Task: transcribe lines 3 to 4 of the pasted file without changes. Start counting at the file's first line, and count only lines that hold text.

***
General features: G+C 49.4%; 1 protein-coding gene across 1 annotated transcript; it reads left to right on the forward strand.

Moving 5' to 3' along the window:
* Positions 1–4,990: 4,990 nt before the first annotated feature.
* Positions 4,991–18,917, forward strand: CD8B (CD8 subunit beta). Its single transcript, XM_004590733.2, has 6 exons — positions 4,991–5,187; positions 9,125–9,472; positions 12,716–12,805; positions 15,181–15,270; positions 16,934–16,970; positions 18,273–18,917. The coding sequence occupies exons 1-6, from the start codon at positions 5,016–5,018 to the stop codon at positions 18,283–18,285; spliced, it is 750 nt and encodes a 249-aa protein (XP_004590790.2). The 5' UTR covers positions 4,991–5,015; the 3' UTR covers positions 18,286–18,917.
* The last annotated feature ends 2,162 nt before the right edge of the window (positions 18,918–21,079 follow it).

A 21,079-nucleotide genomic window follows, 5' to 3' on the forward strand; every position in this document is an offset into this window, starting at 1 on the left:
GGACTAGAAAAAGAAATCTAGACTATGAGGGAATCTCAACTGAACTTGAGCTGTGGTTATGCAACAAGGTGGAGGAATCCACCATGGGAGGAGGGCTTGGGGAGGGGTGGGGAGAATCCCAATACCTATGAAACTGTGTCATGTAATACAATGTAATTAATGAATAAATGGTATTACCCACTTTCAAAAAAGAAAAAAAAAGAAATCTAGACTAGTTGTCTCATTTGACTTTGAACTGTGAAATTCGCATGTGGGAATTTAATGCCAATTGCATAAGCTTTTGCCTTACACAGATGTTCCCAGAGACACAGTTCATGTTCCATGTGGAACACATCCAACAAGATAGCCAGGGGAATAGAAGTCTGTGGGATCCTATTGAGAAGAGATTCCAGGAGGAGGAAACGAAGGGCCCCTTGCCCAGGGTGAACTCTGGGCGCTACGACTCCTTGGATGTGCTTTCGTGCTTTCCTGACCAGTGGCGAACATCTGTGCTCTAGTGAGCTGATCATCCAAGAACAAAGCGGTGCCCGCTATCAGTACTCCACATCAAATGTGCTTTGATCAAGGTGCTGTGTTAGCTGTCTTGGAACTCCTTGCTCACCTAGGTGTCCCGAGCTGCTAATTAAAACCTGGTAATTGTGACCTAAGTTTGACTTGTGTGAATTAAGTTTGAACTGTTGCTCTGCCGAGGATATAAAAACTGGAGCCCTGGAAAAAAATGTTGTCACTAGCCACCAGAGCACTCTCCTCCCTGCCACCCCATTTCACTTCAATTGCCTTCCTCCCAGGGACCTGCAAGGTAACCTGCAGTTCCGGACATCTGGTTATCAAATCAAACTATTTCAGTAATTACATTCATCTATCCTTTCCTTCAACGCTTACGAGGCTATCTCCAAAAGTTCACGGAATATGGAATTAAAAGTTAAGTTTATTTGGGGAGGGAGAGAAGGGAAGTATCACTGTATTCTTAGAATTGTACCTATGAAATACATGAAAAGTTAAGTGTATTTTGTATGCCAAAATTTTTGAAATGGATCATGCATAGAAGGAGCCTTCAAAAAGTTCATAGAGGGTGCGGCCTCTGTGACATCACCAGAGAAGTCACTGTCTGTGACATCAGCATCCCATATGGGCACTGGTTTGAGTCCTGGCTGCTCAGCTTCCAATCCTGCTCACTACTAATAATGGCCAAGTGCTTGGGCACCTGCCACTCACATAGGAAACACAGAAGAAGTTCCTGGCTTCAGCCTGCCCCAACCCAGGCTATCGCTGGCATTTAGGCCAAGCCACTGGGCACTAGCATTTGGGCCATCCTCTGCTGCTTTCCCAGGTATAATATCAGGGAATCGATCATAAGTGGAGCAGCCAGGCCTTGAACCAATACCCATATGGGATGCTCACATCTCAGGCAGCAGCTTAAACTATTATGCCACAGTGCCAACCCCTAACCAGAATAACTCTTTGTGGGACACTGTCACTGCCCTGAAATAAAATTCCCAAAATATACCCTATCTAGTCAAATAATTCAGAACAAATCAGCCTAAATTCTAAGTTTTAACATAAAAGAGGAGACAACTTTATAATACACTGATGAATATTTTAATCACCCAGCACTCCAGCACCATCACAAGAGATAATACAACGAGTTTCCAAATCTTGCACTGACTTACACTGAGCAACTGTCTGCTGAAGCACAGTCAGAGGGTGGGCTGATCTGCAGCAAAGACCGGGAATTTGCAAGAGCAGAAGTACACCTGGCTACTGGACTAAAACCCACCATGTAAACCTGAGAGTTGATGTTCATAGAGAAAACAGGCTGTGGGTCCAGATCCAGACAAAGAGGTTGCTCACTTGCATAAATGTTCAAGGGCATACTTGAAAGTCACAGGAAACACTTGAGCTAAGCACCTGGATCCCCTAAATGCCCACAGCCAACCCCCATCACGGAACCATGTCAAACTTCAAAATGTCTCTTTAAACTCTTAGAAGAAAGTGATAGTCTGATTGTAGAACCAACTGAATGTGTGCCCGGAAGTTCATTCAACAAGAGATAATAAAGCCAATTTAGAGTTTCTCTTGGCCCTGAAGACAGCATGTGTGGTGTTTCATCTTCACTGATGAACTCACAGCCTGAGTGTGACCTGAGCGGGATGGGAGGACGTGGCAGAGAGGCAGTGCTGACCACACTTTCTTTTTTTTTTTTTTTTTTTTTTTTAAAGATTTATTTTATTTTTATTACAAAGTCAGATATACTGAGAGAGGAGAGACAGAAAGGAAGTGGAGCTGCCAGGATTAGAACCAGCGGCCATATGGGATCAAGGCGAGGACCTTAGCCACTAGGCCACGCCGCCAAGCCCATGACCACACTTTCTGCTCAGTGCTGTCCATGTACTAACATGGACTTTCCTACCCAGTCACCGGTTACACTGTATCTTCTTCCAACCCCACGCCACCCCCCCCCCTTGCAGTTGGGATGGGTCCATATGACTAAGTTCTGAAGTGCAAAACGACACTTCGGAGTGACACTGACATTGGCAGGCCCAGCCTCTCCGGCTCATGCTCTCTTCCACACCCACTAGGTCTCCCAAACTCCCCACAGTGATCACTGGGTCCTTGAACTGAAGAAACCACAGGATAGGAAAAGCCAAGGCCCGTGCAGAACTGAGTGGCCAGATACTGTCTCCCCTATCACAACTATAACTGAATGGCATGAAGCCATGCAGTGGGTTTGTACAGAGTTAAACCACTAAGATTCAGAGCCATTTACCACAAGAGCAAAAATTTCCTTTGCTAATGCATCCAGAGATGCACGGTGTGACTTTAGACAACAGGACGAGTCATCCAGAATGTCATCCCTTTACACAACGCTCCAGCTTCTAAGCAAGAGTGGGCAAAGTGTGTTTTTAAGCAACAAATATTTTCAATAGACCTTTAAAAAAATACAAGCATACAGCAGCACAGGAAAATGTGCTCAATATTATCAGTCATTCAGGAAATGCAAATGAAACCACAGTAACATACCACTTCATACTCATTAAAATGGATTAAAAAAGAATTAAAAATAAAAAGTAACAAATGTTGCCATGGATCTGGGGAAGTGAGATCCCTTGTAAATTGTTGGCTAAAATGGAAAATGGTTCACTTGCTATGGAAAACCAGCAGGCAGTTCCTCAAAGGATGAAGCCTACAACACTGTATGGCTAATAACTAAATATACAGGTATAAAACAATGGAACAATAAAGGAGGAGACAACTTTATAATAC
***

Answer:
* Positions 1–4,990: 4,990 nt before the first annotated feature.
* Positions 4,991–18,917, forward strand: CD8B (CD8 subunit beta). Its single transcript, XM_004590733.2, has 6 exons — positions 4,991–5,187; positions 9,125–9,472; positions 12,716–12,805; positions 15,181–15,270; positions 16,934–16,970; positions 18,273–18,917. The coding sequence occupies exons 1-6, from the start codon at positions 5,016–5,018 to the stop codon at positions 18,283–18,285; spliced, it is 750 nt and encodes a 249-aa protein (XP_004590790.2). The 5' UTR covers positions 4,991–5,015; the 3' UTR covers positions 18,286–18,917.